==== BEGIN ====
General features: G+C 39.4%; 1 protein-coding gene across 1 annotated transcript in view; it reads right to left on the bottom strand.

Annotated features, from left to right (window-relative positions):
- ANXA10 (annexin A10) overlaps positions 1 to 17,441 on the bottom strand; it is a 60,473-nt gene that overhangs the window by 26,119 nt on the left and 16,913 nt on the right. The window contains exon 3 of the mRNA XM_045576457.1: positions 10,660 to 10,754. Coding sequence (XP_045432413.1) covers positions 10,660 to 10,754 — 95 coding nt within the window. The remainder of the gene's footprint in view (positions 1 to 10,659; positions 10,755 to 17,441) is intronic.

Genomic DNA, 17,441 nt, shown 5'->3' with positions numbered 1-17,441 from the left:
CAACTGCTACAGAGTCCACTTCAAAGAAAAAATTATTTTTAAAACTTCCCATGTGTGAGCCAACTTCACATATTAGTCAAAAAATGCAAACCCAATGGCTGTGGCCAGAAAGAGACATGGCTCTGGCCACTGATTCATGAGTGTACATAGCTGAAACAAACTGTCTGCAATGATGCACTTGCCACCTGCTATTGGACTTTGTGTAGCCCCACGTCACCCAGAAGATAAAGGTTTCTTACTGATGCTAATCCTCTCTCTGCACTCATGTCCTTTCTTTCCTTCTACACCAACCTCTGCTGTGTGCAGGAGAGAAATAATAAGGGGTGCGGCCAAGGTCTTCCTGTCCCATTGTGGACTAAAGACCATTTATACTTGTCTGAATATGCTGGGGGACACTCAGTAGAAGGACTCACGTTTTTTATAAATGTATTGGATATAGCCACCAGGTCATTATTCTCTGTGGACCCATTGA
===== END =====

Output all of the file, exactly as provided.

General features: G+C 39.4%; 1 protein-coding gene across 1 annotated transcript in view; it reads right to left on the bottom strand.

Annotated features, from left to right (window-relative positions):
- ANXA10 (annexin A10) overlaps positions 1 to 17,441 on the bottom strand; it is a 60,473-nt gene that overhangs the window by 26,119 nt on the left and 16,913 nt on the right. The window contains exon 3 of the mRNA XM_045576457.1: positions 10,660 to 10,754. Coding sequence (XP_045432413.1) covers positions 10,660 to 10,754 — 95 coding nt within the window. The remainder of the gene's footprint in view (positions 1 to 10,659; positions 10,755 to 17,441) is intronic.

Genomic DNA, 17,441 nt, shown 5'->3' with positions numbered 1-17,441 from the left:
CAACTGCTACAGAGTCCACTTCAAAGAAAAAATTATTTTTAAAACTTCCCATGTGTGAGCCAACTTCACATATTAGTCAAAAAATGCAAACCCAATGGCTGTGGCCAGAAAGAGACATGGCTCTGGCCACTGATTCATGAGTGTACATAGCTGAAACAAACTGTCTGCAATGATGCACTTGCCACCTGCTATTGGACTTTGTGTAGCCCCACGTCACCCAGAAGATAAAGGTTTCTTACTGATGCTAATCCTCTCTCTGCACTCATGTCCTTTCTTTCCTTCTACACCAACCTCTGCTGTGTGCAGGAGAGAAATAATAAGGGGTGCGGCCAAGGTCTTCCTGTCCCATTGTGGACTAAAGACCATTTATACTTGTCTGAATATGCTGGGGGACACTCAGTAGAAGGACTCACGTTTTTTATAAATGTATTGGATATAGCCACCAGGTCATTATTCTCTGTGGACCCATTGA